Through education programs, consumers have been able to get the needed information as to what innovative programs in the financial services sector they can benefit from that emphasize Fintech. Literacy sensitization from workshops, seminars, and conferences has helped consumers become aware and learn more about happenings in the financial industry and how they can benefit.
Organized activities like executive education programs centred around technology and innovation present high market and business growth opportunities for operators and how they can utilize them.
These programs also reveal to operators new developments in the financial sector that can enhance their operations.
Fintech Investors Literacy is designed and channelled toward helping investors understand the industry in Nigeria and how they can benefit from investing in it, and what kind of investment methods are possible to use.
Are banks in competition with Fintech startups?
The question of whether banks compete with startup companies is one that many people ask, especially given the current trend in the growth of Fintech startups and their outreach. Banks are still here and will always be around, no doubt.
The traditional banking method will always be part of the process. Fintech is innovative by developing new ideas that democratize how banking and financial services are delivered and used.
The financial market is huge if we consider a nation with a large population of over 200 million, with only about 48% banked. The remaining 52% of the unbanked population has to be reached one way or another.
Financial inclusion aims to alleviate poverty and create a financially secure economy. Then there is the need to meet the CBN and World Bank goals regarding financial inclusion.
On the other hand, competition is good if we view it from the consumers’ perspective of these innovative products. In the long run, they are the real winners; after all, the benefits of financial inclusion are for them.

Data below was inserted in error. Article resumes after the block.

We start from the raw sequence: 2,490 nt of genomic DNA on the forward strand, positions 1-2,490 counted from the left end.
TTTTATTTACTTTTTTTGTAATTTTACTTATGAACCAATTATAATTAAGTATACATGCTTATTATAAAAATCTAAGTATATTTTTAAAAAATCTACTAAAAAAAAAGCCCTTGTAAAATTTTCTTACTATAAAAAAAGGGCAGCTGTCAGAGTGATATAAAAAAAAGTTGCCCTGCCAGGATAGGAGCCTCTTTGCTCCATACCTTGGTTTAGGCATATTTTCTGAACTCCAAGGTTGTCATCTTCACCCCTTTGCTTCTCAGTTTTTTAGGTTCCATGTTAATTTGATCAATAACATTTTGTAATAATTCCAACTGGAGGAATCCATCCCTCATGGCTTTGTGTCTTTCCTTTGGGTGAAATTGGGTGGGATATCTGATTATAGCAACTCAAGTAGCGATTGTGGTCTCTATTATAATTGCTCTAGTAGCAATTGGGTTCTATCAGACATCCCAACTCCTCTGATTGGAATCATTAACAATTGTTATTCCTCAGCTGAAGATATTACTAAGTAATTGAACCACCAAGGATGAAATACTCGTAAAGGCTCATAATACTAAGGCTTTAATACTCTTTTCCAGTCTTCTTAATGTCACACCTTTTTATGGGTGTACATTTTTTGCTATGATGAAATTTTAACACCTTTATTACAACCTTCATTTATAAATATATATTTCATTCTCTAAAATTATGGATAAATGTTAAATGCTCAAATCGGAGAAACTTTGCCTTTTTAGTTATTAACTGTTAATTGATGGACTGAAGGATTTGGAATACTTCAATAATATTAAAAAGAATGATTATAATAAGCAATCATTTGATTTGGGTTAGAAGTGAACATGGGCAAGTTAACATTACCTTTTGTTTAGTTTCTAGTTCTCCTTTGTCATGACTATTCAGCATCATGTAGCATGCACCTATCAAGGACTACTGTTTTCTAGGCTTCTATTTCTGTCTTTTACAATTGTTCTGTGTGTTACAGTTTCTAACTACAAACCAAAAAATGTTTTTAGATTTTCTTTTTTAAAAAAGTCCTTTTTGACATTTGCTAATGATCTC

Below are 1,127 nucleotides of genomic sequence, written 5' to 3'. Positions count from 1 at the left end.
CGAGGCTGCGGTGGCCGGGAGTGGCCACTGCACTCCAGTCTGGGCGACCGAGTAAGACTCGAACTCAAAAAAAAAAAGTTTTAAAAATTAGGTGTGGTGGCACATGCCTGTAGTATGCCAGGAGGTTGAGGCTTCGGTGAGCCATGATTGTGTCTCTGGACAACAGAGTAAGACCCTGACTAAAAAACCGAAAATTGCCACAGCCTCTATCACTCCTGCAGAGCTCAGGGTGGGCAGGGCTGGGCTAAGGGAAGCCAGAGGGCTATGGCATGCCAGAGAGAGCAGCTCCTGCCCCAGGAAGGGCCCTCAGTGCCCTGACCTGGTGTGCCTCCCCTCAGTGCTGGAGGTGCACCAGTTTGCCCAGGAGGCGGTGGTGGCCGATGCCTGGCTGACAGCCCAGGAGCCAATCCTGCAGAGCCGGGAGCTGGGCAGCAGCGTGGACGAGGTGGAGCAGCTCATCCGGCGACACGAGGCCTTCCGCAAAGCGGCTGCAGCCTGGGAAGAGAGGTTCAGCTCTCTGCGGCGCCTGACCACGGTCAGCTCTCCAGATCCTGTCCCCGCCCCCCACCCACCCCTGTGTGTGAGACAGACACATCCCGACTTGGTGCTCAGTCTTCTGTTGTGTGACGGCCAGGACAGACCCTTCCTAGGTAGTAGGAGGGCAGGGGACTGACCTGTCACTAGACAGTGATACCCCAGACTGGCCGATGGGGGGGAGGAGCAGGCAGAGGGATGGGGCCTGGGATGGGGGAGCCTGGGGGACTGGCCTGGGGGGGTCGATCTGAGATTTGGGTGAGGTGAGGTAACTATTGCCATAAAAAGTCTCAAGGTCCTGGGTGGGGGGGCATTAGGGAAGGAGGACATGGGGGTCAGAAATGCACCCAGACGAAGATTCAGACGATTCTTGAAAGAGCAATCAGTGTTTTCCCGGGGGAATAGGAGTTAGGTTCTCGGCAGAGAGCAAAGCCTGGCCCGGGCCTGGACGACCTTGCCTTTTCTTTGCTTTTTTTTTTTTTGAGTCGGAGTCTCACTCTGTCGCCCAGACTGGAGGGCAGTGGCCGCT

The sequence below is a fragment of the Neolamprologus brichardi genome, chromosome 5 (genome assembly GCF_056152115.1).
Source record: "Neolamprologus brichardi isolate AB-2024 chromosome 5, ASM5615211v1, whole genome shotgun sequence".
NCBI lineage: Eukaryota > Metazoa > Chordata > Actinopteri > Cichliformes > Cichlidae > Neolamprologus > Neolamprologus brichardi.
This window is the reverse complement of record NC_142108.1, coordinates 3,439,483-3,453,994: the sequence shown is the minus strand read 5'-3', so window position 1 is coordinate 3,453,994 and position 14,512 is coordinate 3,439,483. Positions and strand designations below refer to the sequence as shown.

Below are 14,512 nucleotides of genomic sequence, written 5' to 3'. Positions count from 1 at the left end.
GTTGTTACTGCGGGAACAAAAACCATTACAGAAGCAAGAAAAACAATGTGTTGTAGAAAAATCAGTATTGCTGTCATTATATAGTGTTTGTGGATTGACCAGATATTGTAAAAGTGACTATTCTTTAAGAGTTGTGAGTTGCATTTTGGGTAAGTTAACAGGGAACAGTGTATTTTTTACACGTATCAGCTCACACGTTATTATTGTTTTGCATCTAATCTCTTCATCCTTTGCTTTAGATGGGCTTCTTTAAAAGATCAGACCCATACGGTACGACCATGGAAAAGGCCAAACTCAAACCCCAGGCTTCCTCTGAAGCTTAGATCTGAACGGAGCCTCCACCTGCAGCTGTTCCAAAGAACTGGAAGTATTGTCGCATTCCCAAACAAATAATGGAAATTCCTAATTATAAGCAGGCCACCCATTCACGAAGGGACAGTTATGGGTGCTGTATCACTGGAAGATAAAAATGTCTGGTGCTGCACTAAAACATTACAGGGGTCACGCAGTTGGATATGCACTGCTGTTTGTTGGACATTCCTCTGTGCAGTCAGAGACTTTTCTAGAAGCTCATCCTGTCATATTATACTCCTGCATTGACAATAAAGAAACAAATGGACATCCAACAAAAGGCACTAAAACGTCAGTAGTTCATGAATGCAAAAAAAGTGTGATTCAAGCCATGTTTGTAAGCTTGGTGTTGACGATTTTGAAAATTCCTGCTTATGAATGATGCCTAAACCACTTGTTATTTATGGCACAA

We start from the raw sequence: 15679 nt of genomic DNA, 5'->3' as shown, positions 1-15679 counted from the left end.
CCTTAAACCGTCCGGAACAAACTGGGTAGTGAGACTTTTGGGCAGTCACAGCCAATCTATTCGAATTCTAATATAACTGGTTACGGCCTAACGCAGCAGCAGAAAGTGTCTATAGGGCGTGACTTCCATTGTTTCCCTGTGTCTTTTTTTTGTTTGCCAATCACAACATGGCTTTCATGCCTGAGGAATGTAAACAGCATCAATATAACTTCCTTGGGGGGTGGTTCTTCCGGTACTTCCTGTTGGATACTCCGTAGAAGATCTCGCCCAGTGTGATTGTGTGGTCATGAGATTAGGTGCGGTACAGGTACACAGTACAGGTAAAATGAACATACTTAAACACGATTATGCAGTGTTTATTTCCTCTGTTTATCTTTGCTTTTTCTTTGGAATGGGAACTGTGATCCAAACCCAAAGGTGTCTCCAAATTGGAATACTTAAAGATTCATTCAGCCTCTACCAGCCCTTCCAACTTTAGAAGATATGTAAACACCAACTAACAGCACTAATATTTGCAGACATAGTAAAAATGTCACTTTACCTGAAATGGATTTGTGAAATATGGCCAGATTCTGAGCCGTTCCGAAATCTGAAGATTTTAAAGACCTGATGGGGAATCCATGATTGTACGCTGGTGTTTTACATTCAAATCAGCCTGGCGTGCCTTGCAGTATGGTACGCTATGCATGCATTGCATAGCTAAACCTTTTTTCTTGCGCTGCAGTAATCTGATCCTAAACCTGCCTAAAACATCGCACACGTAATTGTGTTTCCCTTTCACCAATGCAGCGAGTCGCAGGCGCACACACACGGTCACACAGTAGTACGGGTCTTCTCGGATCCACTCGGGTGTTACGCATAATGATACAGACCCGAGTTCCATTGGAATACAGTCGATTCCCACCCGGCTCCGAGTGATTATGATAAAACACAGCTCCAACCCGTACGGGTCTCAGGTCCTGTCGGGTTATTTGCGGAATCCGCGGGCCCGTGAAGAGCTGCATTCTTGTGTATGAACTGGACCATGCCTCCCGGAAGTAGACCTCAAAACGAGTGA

What is the domestic participation of Fintech in Nigeria?
According to the World Bank, the goal is to achieve universal financial access by 2020, while the Central Bank of Nigeria explained that its target is 80% inclusion by the end of the decade.
Domestic participation in Fintech is one area where a lot needs to be done. Many angel investors seek these opportunities to invest in a market as large as Nigeria’s.
Domestic startups have raised funding, and some have even become bigger than commercial banks in terms of the ranking and ratio of financial contributions to GDP.
There is a need to get enough FDI so indigenous business people can cash in their money and grow the local economy by keeping their assets and intellectual content in Nigeria.
Also, considering the population has a high percentage of unbanked. The FDIs have enough money and financial strength to finance these fintech startups.
Nigerians must do enough to keep these investors’ investments within the local economy.
Otherwise, they will operate with foreign and local organizations but with little impact on the local economy’s growth.
Domestic companies quoted on the stock market must begin to see Fintech as a viable means of keeping their stocks within the domestic economic environment by absorbing all the resources.
There is also the urgent need to birth new indigenous companies whose goal is to improve on the existing fintech ideas and invent new ones that can be Nigerian brand names with the capacity to compete at the world level.
What are the problems faced by Fintech in financial inclusion in Nigeria?
The fintech sector, by comparison, is new and still in its early development stage. Several hurdles must be scaled if there is considerable growth in an industry that promises excellent prospects for financial inclusion.
Some notable challenges bedevilling the sector include;
1. Regulatory Issues
Regulation surrounding financial inclusion in Nigeria today is quite inadequate. The meaning is that even though regulatory bodies understand the need for growth that can be brought about by technology, they still fear that the Nigerian financial sector is not mature enough to handle the fast fintech trends in the world. For instance, the CBN recently prohibited financial institutions operating within its territory from transacting using cryptocurrency. To worsen that situation, the Securities and Exchange Commission highlighted the restriction by prohibiting unregistered companies from engaging in security trading on whatever platform in Nigeria with the aim of curtailing the dangers that could arise from abusing a system that is not yet fully understood in terms of its workings in financial inclusion.